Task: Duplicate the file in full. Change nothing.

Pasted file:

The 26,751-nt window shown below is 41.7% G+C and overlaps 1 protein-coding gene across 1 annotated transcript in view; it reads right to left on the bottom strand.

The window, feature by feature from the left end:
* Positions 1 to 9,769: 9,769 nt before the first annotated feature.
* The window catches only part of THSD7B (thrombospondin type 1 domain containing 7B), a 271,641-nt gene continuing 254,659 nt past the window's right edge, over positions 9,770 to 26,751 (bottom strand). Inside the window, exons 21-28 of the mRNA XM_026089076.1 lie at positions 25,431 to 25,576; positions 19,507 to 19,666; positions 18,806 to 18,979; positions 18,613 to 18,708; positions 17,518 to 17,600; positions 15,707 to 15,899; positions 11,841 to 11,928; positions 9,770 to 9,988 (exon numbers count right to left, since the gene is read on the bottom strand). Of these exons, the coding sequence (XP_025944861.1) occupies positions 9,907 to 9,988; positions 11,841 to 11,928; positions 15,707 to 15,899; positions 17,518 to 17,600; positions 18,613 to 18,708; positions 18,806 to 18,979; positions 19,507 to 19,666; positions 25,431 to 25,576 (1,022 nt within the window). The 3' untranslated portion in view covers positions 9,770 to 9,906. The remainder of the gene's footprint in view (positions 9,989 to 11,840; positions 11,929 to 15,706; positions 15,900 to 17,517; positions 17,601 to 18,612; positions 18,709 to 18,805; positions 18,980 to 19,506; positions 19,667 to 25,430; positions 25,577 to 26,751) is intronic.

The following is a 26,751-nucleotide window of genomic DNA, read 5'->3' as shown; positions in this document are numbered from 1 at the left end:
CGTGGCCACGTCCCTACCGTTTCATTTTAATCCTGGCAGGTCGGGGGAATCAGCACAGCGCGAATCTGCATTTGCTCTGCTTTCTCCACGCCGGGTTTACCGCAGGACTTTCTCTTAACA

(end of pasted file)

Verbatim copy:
The 26,751-nt window shown below is 41.7% G+C and overlaps 1 protein-coding gene across 1 annotated transcript in view; it reads right to left on the bottom strand.

The window, feature by feature from the left end:
* Positions 1 to 9,769: 9,769 nt before the first annotated feature.
* The window catches only part of THSD7B (thrombospondin type 1 domain containing 7B), a 271,641-nt gene continuing 254,659 nt past the window's right edge, over positions 9,770 to 26,751 (bottom strand). Inside the window, exons 21-28 of the mRNA XM_026089076.1 lie at positions 25,431 to 25,576; positions 19,507 to 19,666; positions 18,806 to 18,979; positions 18,613 to 18,708; positions 17,518 to 17,600; positions 15,707 to 15,899; positions 11,841 to 11,928; positions 9,770 to 9,988 (exon numbers count right to left, since the gene is read on the bottom strand). Of these exons, the coding sequence (XP_025944861.1) occupies positions 9,907 to 9,988; positions 11,841 to 11,928; positions 15,707 to 15,899; positions 17,518 to 17,600; positions 18,613 to 18,708; positions 18,806 to 18,979; positions 19,507 to 19,666; positions 25,431 to 25,576 (1,022 nt within the window). The 3' untranslated portion in view covers positions 9,770 to 9,906. The remainder of the gene's footprint in view (positions 9,989 to 11,840; positions 11,929 to 15,706; positions 15,900 to 17,517; positions 17,601 to 18,612; positions 18,709 to 18,805; positions 18,980 to 19,506; positions 19,667 to 25,430; positions 25,577 to 26,751) is intronic.

The following is a 26,751-nucleotide window of genomic DNA, read 5'->3' as shown; positions in this document are numbered from 1 at the left end:
CGTGGCCACGTCCCTACCGTTTCATTTTAATCCTGGCAGGTCGGGGGAATCAGCACAGCGCGAATCTGCATTTGCTCTGCTTTCTCCACGCCGGGTTTACCGCAGGACTTTCTCTTAACA